Letters to the editor, December 13

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December 12, 2005 22:01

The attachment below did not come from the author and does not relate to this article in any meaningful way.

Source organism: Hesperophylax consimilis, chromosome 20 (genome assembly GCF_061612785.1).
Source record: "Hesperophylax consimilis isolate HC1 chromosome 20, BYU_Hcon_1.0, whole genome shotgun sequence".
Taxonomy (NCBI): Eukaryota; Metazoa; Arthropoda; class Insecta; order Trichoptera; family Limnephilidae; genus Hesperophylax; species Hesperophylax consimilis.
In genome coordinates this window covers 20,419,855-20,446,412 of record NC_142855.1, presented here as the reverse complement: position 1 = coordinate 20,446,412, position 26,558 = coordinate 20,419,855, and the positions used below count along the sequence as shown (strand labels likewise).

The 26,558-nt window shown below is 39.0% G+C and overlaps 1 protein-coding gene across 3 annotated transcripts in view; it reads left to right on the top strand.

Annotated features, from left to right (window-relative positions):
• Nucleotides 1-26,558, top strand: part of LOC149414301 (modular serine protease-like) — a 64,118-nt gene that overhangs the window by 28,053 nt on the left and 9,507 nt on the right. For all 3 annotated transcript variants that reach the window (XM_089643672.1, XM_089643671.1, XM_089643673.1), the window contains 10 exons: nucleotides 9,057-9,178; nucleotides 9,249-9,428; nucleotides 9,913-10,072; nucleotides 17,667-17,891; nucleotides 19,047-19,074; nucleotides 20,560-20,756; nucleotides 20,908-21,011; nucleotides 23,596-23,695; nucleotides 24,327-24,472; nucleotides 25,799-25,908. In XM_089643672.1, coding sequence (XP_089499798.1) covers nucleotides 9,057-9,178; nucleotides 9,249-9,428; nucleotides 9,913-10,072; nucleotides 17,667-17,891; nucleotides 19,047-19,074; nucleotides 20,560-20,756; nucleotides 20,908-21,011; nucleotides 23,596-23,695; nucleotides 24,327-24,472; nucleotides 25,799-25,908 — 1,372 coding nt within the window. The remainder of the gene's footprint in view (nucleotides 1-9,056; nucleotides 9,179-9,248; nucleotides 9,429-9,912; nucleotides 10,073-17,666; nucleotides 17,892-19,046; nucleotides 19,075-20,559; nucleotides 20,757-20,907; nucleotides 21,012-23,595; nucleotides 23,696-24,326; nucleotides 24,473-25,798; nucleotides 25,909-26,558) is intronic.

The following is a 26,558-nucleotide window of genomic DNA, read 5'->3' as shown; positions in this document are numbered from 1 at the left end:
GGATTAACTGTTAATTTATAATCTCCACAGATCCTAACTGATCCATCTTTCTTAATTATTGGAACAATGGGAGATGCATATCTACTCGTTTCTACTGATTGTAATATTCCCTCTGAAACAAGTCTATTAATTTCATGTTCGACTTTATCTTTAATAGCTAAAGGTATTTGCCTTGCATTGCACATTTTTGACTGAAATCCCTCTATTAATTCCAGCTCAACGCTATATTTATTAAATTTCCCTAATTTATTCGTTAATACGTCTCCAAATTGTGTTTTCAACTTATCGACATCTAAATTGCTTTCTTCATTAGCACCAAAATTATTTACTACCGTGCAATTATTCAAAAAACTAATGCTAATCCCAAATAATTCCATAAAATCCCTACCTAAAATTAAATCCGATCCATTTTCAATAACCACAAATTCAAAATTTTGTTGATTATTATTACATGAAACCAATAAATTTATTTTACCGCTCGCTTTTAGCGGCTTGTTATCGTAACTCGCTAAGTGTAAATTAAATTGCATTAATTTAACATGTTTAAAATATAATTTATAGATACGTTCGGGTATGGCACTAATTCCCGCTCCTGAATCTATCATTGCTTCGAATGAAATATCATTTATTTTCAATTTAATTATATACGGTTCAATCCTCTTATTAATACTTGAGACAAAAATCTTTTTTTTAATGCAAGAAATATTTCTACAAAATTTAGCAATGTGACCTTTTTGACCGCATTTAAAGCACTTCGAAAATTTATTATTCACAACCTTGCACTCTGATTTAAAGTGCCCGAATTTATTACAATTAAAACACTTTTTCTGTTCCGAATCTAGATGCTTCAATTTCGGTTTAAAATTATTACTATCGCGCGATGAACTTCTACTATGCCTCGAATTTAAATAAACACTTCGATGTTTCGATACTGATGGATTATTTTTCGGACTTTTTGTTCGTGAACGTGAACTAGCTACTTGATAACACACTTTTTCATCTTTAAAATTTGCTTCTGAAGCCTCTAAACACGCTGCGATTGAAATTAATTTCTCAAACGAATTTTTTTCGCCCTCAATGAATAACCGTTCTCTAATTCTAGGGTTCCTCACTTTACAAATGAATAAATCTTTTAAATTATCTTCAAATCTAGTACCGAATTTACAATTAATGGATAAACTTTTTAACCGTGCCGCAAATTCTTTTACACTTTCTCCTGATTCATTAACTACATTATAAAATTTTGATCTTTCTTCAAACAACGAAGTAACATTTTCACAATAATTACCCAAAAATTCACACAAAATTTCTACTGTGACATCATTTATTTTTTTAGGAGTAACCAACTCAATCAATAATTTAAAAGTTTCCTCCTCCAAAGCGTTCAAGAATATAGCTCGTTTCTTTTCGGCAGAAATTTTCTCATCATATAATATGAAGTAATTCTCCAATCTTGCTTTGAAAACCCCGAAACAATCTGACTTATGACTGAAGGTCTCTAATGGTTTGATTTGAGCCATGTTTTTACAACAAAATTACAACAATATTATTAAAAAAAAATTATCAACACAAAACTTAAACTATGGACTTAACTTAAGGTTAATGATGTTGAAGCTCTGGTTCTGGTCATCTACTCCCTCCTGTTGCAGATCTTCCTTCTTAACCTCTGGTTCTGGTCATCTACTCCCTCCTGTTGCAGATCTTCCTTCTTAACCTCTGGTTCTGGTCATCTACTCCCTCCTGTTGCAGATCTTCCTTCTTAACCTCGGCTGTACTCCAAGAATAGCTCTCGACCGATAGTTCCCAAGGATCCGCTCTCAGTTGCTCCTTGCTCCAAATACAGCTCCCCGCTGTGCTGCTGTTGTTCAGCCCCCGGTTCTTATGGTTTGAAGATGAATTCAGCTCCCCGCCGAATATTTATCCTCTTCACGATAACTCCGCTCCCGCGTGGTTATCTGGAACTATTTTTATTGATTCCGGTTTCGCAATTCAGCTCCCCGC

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Puppet plot Sir, - I had to laugh at the word "reluctantly" in your lead headline "Sharon reluctantly welcomes Mofaz to his Kadima party" (December 12). Shaul Mofaz was a puppet in a pre-planned charade directed by Ariel Sharon. The plot: Stay in Likud as long as you can weaken Netanyahu and, when the polls show that your usefulness is over, leave. The "reluctance" was all part of the act. Netanyahu and the Likud are playing their cards right: Let Kadima buy as many shamelessly corrupt politicians as it can until the public understands how sick it is. ROSALIE BROSILOW Rehovot Sir, - Our present political situation calls for a new Hebrew verb: LeMaFeZ. Meaning: To state definitely, categorically and without the possibility of misunderstanding that one is not going to do something - and then immediately doing it. OSCAR DAVIES Jerusalem Overdraft irony Sir, - While for individuals the "Pressure is on in overdraft grace period" (December 9), it seems the Bank of Israel is silent on what has to be done to bring the worst overdraft culprits in line: The government and the local authorities. The government and local authorities should be required to use the six-month grace period to pay off their outstanding debts to salary earners, contractors, suppliers and others. The money owed is completely "unauthorized" credit, without overdraft penalty, which has been outstanding for too long. It is unacceptable for the government to enforce a program of credit cuts when it is not obliged to put its financial affairs in order. DAVID GOSHEN Kiryat Ono ADL responds Sir, - In "Stop attacking our friends" (November 30), Isi Leibler mischaracterized Abraham Foxman's and ADL's positions in several areas. For years ADL has welcomed evangelical support for Israel and publicly rebutted those who criticized us for it. Leibler said that all or even most Christians should not be tarred with the "Christianization of America" charge. We agree. The term "institutionalized Christianity" was never said by Mr. Foxman. It was erroneously attributed to him in a Ha'aretz report on Mr. Foxman's New York speech. In raising concerns about efforts by some to impose their religious beliefs on American society, Mr. Foxman referred specifically to a number of groups and individuals who have crossed the line from promoting their religious values to seeking to impose them. If American society were to change significantly because some Christians were allowed to impose their beliefs, American Jewish life would change dramatically. Such a turn of events, by reducing and weakening the role of Jews in America, would also have a highly negative impact on Israel. KEN JACOBSON Associate National Director Anti-Defamation League New York Persona non grata Sir, - Latin Patriarch of Jerusalem Michel Sabbah has never shown anything but contempt and animosity towards the State of Israel ("Latin Patriarch Sabbah charges: Security fence has no purpose," December 12). He has served less as an official of the Roman Catholic Church than he has as de facto Catholic advocate for Yasser Arafat, the PLO and the PA. He has worked tirelessly, vigorously and consistently to undermine Israeli national policy. He has not served the interests of the Holy See which has, on numerous occasions, expressed its profound desire to promote reconciliation between Israel and the Vatican. Our government should have him declared a persona non grata whereupon he would be required to leave Israel. Perhaps the pope could then have him posted to, say, Saudi Arabia, Syria or even Iran. LOWELL BLACKMAN Ramat Ilan Fur boycott Sir, - I commend those whose efforts led the Castro fashion chain to discontinue selling fur products ("Are fur boycotts worth the effort?" December 9). Judaism has very strong teachings about the proper treatment of animals. The psalmist indicates God's concern for animals, stating that "His compassion is over all of His creatures" (Psalm 145:9). Perhaps the Jewish attitude toward animals is best expressed by Proverbs 12:10: "The righteous person considers the soul (life) of his animal." In sharp contrast, animals caught in steel-jaw leg hold traps suffer slow, agonizing deaths. Treatment of animals raised on "fur ranches" is also extremely cruel as millions of animals are confined with little room to move and all their natural instincts thwarted. Based on the prohibition of tza'ar ba'alei haim (animal suffering), Rabbi Haim Dovid Halevy issued a halachic ruling in March 1992 indicating that Jews should not wear fur. RICHARD H. SCHWARTZ Staten Island, NY Sir, - Asher Meir is right on target that animals are worthy of our moral consideration, and that kindness to animals has a "trickle-up" effect making us more compassionate to all. When Nazi war criminal Adolf Eichmann was asked how he could be a doting father and yet dictate the slaughter of other children his answer was: "They were only Jews." So when I hear Jews saying that it is okay to subsidize the mistreatment of innocent creatures with "They are only animals," I shudder. If we can dismiss the suffering of others, whether they have two legs or four, we never will find peace in this world. JAYN BROTMAN Cincinnati Sir, - Fur is not a necessity. We now have much lighter, warmer and more economical materials available which do not rely on the slow, painful killing of sentient creatures. Despite the cruelties I have witnessed by man, I would like to think that he is evolving to become a more compassionate being. As people become aware of the cruelties involved in production of the things they use, they are more and more seeking compassionate replacements. I think this is essential to our maturation as a species. RINA DEYCH Brooklyn Sir, - Asher Meir concludes that he doesn't "see any justification for a total boycott of fur products." Respectfully, it seems that he has not fully read about the absolute horrors of the fur industry. God-fearing, compassionate Jews should not participate in the wearing of fur for vanity. Its production involves intense animal cruelty. Some Jews, when they see a friend wearing a new garment say, "May you wear it out and acquire a new one." Some authorities write that this does not apply to garments made of leather or fur because they entail the killing of animals (Rabbi Moshe Isserlis on Shulchan Aruch, Orach Chaim 223:6). It is our job as the Jewish people to show the rest of the world that animals are not ours to exploit. NOMI DAYAN Brooklyn 'Bottom' line Sir, - Over the last few years, debate in Israel has been all about various colored lines. What should remain within the Green Line and what red lines the government should not cross, if indeed there are any left! With Kadima expected to further embolden Israel's enemies through more unconditional retreats in the East - to add to Barak's retreat in the North and Sharon's retreat in the South - we must now start seriously thinking about a new colored line: The Blue line of the Mediterranean coast. Perhaps Kadima is the best party to lead us into the sea. Its people are already expert in jumping ship. SOL UNSDORFER London Close the crossings Sir, - The murder on Sgt. Nir Kahane is proof that border crossings where Palestinians enter Israel should be closed ("Soldier killed at capital checkpoint," December 9). One Israeli dead is too high a price to pay for supporting Palestinian workers. J. USHER Toronto Stand proud Sir, - Kudos to The Jerusalem Post for exposing Israel's humiliating surrender to Muslim pressure by accepting second-place status from the International Committee of Red Cross and Red Crescent Societies ("Hiding behind a crystal," December 11). The Muslims said no to Magen David Adom for over 50 years and continued to say no in spite of MDA concessions. The South Africans said no and the diamond was changed to a crystal. Only Israel accepted being singled out for discrimination - and with gratitude. Perhaps we can learn from the Nobel Prize ceremonies at which Prof. Robert Aumann made no concessions in kashrut or Shabbat or kippa. He stood proudly as a Jew and as a representative of his country. R. EHRLICH Jerusalem Con Artists Productions Sir, - I believe Jewish organizations should boycott ABC TV and its advertisers until they withdraw plans for a Holocaust miniseries developed by Mel Gibson's Con Artists Productions company ("A 'Passion' for the Holocaust?" December 8). Gibson is the son of a Holocaust denier and director of the anti-Semitic film The Passion of Christ. I can see it now. Hitler will be shown feeding the people at Auschwitz. Dr. Josef Mengele will be doing life-saving heart surgery. Kristnallacht will be urban redevelopment. Too many people already do not know much about the Holocaust so this production has the potential to profoundly effect public opinion. There are plenty of other good candidates to produce such a project. L. GOLDMAN Tel Aviv Photo refrain Sir, - Your picture of Yehuda Levy and Yael Bar-Zohar on the back page ("Celebrity Grapevine," December 12) was crude and offensive. Please respect your readers and refrain from pictures like this in the future. ASHER RESNICK Ramat Beit Shemesh